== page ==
In 1980, after the Soviet invasion of Afghanistan, President Jimmy Carter came up with a way to retaliate: stopping grain sales to Moscow. The boycott, said Commerce Secretary Philip Klutznick, would prove to the world that "aggression is costly" and induce the Soviets to "halt their aggression." The Soviets did halt their aggression and pull out of Afghanistan. But that didn't happen until nine years later, and it had nothing to do with the grain embargo. The fact that those sanctions proved useless has not stopped President Barack Obama or congressional Republicans from proposing new ones after the Russian invasion of Ukraine. There is a very slim possibility that Western economic sanctions will undo Russia's ambitions in Ukraine, writes Steve Chapman. There is a better chance that those ambitions will undo themselves.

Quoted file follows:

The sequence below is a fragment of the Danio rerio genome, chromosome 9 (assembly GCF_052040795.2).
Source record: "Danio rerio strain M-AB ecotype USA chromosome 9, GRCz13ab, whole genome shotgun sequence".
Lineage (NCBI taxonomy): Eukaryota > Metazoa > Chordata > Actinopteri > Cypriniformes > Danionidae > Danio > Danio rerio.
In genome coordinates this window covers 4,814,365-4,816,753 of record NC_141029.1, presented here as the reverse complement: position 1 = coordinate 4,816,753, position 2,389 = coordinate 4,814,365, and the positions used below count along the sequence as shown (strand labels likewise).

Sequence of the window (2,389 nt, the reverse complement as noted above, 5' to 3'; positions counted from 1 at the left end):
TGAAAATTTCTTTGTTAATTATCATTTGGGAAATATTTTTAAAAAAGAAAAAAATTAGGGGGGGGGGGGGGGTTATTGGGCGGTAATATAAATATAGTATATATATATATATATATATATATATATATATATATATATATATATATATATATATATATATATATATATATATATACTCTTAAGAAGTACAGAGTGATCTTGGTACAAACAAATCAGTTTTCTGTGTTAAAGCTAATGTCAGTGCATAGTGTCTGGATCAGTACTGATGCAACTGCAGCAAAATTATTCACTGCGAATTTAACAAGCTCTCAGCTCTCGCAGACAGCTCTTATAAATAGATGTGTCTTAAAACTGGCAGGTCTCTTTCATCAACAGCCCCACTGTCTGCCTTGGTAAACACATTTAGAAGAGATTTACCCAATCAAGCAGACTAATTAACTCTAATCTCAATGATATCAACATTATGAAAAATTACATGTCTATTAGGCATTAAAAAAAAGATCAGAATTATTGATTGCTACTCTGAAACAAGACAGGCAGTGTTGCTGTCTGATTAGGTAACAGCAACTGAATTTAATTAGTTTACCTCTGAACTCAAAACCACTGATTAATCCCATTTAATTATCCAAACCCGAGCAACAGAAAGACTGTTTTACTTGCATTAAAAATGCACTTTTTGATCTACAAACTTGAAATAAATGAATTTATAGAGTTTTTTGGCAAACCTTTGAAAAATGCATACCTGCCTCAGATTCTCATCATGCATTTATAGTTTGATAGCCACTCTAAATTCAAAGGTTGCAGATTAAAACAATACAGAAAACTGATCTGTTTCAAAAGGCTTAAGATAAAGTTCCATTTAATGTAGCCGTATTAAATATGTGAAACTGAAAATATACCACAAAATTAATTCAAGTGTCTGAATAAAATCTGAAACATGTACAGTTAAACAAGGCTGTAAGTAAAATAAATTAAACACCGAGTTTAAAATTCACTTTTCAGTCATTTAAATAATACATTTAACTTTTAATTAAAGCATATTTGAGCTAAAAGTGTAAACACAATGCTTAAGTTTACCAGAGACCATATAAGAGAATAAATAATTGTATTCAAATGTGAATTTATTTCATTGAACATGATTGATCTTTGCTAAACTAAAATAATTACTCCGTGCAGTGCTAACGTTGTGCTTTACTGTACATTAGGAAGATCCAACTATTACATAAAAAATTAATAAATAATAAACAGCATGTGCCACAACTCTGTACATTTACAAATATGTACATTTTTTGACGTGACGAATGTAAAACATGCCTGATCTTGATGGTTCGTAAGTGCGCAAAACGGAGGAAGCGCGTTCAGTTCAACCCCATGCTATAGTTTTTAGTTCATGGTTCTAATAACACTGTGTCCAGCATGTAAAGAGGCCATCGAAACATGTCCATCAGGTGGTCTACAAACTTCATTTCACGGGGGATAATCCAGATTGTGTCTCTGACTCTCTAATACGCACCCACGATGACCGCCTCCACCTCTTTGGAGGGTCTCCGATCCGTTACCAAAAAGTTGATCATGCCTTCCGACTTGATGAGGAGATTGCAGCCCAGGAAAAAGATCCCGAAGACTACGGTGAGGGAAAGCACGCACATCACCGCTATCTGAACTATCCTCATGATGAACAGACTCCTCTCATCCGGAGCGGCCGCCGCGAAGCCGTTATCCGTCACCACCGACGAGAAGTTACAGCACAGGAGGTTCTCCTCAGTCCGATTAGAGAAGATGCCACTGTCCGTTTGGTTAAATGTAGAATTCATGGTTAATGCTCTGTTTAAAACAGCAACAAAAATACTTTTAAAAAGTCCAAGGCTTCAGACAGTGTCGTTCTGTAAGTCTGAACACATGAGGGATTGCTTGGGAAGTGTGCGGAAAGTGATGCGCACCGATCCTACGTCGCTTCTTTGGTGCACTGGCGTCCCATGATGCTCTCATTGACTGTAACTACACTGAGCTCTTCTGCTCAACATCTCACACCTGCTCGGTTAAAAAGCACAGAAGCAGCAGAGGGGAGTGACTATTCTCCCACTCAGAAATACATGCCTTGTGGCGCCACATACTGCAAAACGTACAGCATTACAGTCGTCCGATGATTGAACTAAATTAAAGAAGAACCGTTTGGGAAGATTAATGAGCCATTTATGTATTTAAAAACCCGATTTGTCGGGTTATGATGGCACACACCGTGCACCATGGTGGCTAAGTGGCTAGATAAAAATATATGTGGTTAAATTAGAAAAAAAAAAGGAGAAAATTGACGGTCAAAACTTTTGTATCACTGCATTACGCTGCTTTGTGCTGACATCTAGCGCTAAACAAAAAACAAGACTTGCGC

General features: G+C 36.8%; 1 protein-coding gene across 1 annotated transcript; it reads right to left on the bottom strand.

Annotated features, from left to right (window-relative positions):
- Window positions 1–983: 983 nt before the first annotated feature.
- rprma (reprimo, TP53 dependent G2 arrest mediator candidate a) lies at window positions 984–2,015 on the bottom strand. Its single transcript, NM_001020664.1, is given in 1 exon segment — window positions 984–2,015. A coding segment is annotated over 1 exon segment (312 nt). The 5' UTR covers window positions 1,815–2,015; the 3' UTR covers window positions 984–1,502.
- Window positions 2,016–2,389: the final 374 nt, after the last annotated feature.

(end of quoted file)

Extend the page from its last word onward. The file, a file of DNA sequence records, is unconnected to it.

Partisans who abandon constitutional principles because they prove inconvenient are in for a rude surprise when the other team wins.
Their letter to Congress warns about inevitable abuses against religious and racial minorities.
The president could form a sizable splinter party if he's serious, but GOP defectors would have major ballot-access issues. Might they take over a smaller party instead?
Theresa Mathis was in the middle of a 25-year mandatory minimum sentence when she sent Reason a letter asking for help.